In our introductory note about National RailYatri Alert System (NRAS), we had alluded to how Indian Railways runs one of the most distributed yet heavily interconnected functional systems. Every day hundreds of announcements, events, and incidents occur on this network which has the potential to impact travel to thousands of locations – directly or indirectly – thereby affecting millions of travelers.
Every running train in a network runs on a pre-determined timetable – which has been constructed and planned, keeping in mind the constraints on the infrastructure (traffic, tracks, station capacity, etc.) which it uses on the route. These constraints cause interdependencies in a railway network. This essentially means that a change in a regular schedule in one location of the network may induce a change in timetable at another location in the network (for example – a schedule change at Kanpur Central may lead to a schedule change at Secunderabad). While railway networks all around the world lean on such dependences,– this after effect is more pronounced in a heavily loaded network like Indian Railways. This effect is also known as Network Effect.
As an example – imagine the scenario of an incident on a network as displayed below. Let us say a train mishap happened between two consecutive stations – Borkhedi (BOK) and ButiBori (BTBR) between Nagpur and Wardha on the Central Railway line. Let us see the kind of impact this incident can have on the entire Railway Network in India. In the map below – the red solid circle represents the place of the incident (between Borkhedi & ButiBori). The blue circle markers represent all the stations in India which can have an impact as at least one train from there travels to/through the place of incident. It is very possible to anticipate a network effect on the railway network as below –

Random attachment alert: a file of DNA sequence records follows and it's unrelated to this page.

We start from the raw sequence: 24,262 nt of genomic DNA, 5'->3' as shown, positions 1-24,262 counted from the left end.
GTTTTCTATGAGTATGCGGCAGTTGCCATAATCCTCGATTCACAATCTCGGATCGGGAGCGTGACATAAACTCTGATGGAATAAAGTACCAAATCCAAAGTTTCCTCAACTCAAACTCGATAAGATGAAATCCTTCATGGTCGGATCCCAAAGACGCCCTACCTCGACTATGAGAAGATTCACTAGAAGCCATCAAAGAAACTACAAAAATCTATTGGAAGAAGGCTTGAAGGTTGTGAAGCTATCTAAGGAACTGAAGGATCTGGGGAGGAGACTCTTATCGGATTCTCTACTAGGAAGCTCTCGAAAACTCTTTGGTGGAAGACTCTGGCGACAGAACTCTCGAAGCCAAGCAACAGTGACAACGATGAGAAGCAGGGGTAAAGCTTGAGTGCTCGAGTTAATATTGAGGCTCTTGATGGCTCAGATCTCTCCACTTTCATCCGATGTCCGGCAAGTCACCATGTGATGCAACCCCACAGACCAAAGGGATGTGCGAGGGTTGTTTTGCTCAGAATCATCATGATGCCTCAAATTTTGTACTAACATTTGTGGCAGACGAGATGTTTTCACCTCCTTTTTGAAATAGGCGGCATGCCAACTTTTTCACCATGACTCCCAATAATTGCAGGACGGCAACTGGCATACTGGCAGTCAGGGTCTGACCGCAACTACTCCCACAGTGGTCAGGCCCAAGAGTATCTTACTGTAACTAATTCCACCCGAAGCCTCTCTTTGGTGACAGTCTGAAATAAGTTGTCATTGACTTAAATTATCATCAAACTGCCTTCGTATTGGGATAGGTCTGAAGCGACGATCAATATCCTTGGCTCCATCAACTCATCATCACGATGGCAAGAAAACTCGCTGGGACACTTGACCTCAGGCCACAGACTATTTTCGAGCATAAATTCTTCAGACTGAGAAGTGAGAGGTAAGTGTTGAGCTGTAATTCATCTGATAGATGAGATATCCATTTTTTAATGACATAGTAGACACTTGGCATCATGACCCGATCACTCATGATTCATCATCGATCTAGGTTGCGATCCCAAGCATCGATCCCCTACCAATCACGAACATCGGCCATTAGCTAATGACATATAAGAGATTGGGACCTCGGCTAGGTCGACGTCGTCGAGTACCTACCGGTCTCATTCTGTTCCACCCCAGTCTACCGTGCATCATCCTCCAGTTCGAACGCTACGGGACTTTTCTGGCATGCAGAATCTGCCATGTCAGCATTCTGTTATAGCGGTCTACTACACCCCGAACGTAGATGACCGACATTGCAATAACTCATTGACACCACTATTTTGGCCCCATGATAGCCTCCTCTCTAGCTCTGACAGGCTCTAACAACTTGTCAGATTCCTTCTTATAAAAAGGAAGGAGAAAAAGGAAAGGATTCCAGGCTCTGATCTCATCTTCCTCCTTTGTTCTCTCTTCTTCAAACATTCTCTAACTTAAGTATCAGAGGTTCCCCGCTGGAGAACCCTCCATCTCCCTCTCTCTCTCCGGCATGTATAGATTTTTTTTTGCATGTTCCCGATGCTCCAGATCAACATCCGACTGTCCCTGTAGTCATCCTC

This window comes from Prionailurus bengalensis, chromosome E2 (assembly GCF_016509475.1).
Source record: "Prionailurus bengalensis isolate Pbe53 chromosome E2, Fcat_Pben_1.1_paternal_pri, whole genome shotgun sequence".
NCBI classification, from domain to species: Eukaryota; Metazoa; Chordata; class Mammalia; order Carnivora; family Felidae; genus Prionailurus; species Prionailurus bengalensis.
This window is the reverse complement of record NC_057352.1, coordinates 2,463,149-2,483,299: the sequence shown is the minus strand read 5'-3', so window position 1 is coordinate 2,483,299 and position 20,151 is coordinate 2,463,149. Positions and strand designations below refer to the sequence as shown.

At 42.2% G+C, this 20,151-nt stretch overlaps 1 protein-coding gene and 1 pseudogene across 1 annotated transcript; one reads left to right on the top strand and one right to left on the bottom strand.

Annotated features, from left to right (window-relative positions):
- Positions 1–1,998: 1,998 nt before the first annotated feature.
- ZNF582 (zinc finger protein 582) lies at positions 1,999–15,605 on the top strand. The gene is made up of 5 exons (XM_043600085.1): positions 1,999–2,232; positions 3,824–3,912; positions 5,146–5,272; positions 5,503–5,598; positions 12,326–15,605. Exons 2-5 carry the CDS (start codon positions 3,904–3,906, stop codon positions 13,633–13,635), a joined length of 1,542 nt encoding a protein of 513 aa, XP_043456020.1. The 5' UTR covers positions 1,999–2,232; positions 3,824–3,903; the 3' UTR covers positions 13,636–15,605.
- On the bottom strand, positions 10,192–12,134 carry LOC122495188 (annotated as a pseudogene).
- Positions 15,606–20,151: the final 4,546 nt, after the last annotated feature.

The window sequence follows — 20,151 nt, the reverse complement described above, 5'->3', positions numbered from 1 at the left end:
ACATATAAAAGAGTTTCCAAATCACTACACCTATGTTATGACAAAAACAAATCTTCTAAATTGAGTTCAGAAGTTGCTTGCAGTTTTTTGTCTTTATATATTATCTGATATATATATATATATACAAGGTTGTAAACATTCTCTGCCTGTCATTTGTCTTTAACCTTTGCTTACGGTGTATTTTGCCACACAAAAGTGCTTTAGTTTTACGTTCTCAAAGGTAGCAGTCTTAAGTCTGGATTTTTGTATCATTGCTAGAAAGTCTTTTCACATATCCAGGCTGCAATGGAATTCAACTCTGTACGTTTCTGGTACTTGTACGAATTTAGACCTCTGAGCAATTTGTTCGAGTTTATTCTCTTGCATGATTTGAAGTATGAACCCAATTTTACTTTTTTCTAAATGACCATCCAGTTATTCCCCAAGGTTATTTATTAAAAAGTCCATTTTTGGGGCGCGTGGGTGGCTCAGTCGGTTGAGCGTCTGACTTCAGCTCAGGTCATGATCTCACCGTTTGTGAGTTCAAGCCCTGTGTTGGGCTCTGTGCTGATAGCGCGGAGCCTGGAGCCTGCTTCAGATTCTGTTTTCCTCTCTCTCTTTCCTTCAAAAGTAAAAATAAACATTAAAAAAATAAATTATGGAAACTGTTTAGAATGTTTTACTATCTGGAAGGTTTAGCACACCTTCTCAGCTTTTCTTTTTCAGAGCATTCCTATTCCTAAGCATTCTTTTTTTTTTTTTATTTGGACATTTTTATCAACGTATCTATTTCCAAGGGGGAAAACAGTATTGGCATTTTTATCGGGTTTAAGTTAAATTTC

- Areas of Immediate Impact:The inner circle represents the areas which will have a more severe impact considering that a wider range of trains may get cancelled/rescheduled/diverted besides having significant delays on train running. NRAS considers that this area needs to be marked for immediate alerts (Now-casting).
- Areas of Cascading Impact:The middle circle represents the areas where the impact of this incident may be limited to smaller count of trains. This impact is expected to be more in the form of train delays and needs to be properly forecasted.
- Areas of Residual Impact:Depending on the severity of the incident – the areas within or beyond the outer circle may see residual impacts (after-effects) of this incident. It is also possible that in this area the impact is because of the cascading effects of other incidents which have happened on the network.
The key however is to correctly determine the radius of these circles of impacts – which may vary depending on the type or severity of the incident. NRAS gives us the flexibility to dynamically and in real-time determine these areas of impacts.
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